It will be interesting to see if the finance minister blames apartheid for the fiscal trouble that the medium-term budget policy statement on November 1 will have to clean up. Thankfully, the Treasury holds itself to a higher credibility bar than others, though. Instead, we are likely to get some more sober analysis and action.
The origins of this mess are interesting, because there are actually no surprises here. The wage bill settlement was marginally below what we thought it would be at the time of the budget and didn’t really come in any different from what the bond market was expecting. There have been no upside surprises in SOE bailouts and broader spending on a monthly basis is about where we thought it would be in the most recent data. Revenue similarly was expected by the bond market to be well below where the Treasury had pencilled it in at the budget.
So, what is the issue?
The revenue shock has been larger than expected. While in February we had pencilled in about R32bn of revenue undershoot (and consensus was about in the same area), the large seasonal tax take numbers recently have shown it is more likely a R65bn underrun.
On top of that global monetary conditions have tightened further and faster, as have domestic conditions. Credit growth has slowed, foreign investors have increasingly shunned local government bonds and local investors demand more compensation and higher real yields. Bond market liquidity — which hadn’t recovered since Covid-19 — has also deteriorated.
The market also didn’t entirely put two and two together in February and was still just about holding onto Treasury reassurance. But there are also the risks of a possible increase in issuance that is more alarming still.
Higher debt service costs are becoming apparent too, while SOE tail risk looks more likely to crystallise — particularly as the Transnet carnage becomes increasingly apparent.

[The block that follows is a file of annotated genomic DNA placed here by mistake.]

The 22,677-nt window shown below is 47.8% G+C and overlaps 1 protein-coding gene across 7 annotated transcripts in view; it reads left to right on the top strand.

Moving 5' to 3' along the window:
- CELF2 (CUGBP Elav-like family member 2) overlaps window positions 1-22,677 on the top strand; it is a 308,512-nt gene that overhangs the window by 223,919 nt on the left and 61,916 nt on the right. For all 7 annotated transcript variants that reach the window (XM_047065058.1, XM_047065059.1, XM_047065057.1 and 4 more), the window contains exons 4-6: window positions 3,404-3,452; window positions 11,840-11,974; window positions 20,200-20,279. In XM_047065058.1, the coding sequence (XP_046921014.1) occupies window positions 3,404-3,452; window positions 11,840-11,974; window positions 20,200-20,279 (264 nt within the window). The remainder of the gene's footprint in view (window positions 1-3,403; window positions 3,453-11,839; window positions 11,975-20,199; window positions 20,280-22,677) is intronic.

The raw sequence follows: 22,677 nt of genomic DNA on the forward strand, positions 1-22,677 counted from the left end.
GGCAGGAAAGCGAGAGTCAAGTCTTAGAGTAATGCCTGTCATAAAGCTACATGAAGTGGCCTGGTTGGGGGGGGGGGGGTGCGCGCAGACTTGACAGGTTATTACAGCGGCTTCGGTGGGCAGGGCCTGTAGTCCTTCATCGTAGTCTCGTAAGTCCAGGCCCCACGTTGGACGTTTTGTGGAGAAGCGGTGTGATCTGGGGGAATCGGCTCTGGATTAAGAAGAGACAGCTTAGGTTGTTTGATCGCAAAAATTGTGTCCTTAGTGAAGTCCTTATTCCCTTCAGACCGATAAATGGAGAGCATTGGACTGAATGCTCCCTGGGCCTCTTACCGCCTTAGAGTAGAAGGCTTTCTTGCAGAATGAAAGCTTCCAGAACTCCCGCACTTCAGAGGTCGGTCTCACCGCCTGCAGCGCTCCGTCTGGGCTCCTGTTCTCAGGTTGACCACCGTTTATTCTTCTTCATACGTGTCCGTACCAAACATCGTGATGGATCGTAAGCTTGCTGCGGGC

All this is happening arguably with growth expectations now higher than in February and shifting higher still. The economy is more robust to load-shedding than expected in February and is getting more robust as more rooftop PVs are being installed in the short term. The estimates of Eskom and that of us are at about 4.7GW at end-July and a total of 3GW installed this year and next.
This is stark and important. Revenues have been this weak (stripping out prior tax year timing effects) despite much better growth and better resilience to load-shedding. As such load-shedding cannot be wholly blamed for the revenue shock.
The Treasury has now instructed departments to make huge cuts to spending this year and in future years to squeeze in the wage bill settlement, which has caused an outcry. Yet the Treasury was clear and transparent that it was not factoring in anything more for the wage bill in February.
The usual cries go up that this is awful and suggest the evil Treasury is taking great delight in swinging the axe. Yet cabinet approved this move and there is little other option. What seems to be forgotten — just six months from an election — is that the ANC and cabinet are actually remarkably fiscally conservative. Yes, they may not make the right structural decisions and put off making difficult choices, but they will not press the “blow the fiscus up” button and instead leave Treasury with no choice but to offer up “salami slicing” cuts.
There is an alternative prescription to fiscal laxatives, but it would seem to ignore all the evidence of the narrowness of the tax base, the depths within the personal income spectrum, the behavioural effects of wealth, financial flows or how international debt markets and currency markets work.
A mixture of laziness and misanthropy sometimes catches me off guard. I am tempted to say “let’s follow the prescription” and hike taxes massively and hike bond issuance just to see what would happen.
Yet logic rules. The National Treasury will present on November 1 that there is marginal room to issue more debt and, assuming they are politically blocked from VAT hikes, they will need to cut expenditure.